Damien Scott, Complex’s editor-in-chief and vice president of content and development, told the Associated Press that he thought Drake might have gone back in the studio to re-record “Scorpion” following Pusha T’s shocking revelation — “A baby’s involved, it’s deeper than rap/We talkin’ character, let me keep with the facts/You are hiding a child, let that boy come home,” Pusha T rapped on the track.
Scott may have been right. For the first time Drake addresses his son in a song, rapping on “Emotionless:” “I wasn’t hiding my kid from the world, I was hiding the world from my kid.” On the closing track, “March 14,” he raps about being a single father and says: “She’s not my lover like Billie Jean, but the kid is mine.”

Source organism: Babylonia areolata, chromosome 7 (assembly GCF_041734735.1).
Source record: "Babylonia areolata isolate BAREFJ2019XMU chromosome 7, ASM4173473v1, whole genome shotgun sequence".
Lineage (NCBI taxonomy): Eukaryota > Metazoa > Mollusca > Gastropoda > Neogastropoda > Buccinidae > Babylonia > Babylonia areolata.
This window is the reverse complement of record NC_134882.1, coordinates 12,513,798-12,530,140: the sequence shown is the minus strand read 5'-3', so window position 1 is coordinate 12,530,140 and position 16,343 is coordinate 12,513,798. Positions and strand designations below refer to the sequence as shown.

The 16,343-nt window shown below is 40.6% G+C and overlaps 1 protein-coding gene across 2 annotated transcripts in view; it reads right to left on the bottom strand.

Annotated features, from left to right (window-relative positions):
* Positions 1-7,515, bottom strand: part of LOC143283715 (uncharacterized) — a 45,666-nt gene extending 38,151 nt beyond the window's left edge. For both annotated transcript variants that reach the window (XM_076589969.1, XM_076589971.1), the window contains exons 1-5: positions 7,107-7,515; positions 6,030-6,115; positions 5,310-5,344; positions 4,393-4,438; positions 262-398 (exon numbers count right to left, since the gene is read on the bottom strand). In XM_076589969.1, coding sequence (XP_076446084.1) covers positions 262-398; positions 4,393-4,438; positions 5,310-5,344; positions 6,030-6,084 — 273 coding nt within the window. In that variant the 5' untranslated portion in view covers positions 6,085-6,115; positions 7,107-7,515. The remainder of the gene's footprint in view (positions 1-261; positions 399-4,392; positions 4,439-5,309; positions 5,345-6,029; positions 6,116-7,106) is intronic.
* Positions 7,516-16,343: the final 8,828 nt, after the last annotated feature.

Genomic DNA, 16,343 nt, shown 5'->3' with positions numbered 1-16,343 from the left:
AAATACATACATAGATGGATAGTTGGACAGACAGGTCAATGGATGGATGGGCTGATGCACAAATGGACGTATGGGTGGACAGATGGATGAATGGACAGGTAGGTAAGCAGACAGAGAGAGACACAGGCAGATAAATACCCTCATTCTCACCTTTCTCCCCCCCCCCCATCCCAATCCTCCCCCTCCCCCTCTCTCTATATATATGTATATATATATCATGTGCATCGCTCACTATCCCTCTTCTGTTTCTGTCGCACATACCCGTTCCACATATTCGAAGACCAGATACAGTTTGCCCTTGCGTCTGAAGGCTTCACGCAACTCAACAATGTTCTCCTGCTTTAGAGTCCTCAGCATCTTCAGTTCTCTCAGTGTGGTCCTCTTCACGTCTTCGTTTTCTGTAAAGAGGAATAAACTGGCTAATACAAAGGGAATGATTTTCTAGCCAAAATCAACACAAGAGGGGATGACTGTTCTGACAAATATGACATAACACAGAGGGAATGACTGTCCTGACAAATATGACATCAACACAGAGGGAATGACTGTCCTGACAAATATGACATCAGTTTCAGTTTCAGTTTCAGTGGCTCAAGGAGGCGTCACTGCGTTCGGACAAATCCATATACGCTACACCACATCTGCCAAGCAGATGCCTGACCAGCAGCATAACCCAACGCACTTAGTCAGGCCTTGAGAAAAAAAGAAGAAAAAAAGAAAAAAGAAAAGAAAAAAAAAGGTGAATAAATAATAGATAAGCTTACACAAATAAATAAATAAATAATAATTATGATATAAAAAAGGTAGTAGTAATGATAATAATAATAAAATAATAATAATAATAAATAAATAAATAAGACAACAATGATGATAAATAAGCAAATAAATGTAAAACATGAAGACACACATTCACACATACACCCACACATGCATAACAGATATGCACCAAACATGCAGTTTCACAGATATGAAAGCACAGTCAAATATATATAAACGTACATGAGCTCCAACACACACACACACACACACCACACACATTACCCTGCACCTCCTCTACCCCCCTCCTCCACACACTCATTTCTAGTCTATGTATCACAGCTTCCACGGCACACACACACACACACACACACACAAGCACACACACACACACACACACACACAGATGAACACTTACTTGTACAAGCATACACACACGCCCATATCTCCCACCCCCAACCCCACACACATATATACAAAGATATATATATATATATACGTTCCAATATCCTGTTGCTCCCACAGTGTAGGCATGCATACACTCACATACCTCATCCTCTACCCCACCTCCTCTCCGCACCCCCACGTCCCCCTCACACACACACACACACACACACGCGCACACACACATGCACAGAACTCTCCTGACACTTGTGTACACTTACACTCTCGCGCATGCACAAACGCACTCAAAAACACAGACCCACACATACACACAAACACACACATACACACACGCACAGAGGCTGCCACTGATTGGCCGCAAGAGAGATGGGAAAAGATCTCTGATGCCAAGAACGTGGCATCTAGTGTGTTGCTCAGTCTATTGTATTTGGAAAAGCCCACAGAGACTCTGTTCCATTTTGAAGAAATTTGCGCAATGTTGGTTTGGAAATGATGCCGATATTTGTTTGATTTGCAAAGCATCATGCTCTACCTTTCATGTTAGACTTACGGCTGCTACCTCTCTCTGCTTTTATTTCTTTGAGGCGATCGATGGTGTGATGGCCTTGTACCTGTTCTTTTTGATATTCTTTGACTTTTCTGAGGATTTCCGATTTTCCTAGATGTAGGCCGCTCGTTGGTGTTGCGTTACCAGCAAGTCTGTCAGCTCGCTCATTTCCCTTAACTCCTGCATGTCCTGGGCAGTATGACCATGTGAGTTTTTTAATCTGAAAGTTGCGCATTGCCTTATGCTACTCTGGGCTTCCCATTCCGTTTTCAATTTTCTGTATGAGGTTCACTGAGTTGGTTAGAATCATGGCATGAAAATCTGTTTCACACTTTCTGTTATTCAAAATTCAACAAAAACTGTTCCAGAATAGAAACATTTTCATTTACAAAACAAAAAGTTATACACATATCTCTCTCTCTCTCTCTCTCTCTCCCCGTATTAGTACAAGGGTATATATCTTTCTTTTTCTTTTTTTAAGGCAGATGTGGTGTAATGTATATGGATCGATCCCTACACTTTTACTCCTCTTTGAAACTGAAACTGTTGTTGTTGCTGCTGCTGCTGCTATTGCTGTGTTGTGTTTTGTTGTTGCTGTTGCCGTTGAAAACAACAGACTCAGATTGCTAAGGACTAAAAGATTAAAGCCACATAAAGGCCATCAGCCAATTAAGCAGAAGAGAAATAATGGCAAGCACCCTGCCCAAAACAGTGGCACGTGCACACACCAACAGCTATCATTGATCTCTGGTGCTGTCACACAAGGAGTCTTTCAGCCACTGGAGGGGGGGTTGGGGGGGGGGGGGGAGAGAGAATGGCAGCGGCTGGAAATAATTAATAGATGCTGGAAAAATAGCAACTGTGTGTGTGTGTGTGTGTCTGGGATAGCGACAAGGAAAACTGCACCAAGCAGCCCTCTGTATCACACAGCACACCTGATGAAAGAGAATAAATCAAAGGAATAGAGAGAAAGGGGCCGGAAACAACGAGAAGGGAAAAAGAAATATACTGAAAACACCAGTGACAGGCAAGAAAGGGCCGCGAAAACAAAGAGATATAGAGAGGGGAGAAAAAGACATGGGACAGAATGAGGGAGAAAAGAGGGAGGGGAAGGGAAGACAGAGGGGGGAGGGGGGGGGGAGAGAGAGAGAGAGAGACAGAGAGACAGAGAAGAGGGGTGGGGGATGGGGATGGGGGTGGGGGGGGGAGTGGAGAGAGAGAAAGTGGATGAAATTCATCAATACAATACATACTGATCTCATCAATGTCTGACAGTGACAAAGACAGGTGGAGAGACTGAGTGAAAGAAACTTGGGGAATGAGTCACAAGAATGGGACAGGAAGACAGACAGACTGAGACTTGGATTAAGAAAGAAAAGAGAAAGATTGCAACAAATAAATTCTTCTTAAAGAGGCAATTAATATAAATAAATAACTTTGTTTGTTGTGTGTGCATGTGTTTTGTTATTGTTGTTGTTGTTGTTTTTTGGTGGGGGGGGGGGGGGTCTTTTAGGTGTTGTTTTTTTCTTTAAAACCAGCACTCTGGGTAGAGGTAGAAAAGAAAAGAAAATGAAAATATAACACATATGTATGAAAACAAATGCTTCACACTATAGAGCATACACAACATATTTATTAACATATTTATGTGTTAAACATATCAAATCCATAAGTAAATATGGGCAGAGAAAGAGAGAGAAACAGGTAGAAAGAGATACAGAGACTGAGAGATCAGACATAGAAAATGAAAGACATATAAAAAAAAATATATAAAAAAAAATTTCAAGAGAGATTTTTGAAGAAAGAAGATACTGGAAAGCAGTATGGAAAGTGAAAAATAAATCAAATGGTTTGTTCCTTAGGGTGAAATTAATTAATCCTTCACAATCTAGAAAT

“Scorpion,” which features songs with Jay-Z and a previously unreleased Michael Jackson track, includes the massive No. 1 hits “God’s Plan” and “Nice for What.” It follows Drake’s best-selling 2016 album “Views” and his 2017 release “More Life,” which set a record across all music streaming services of 385 million streams in its first week of release.
The Recording Industry Association of America said on Friday that Drake had become its top digital song artist, with 142 million digital single sales units, ahead of Rihanna and Taylor Swift.
Drake’s latest offering is a joint release on Warner Bros. and Universal Music-owned labels OVO Sound, Young Money Entertainment, Cash Money Records and Republic Records, Reuters reported.


Saudi film industry heralds new dawn with opening of first arthouse cinema

Updated 13 min 32 sec ago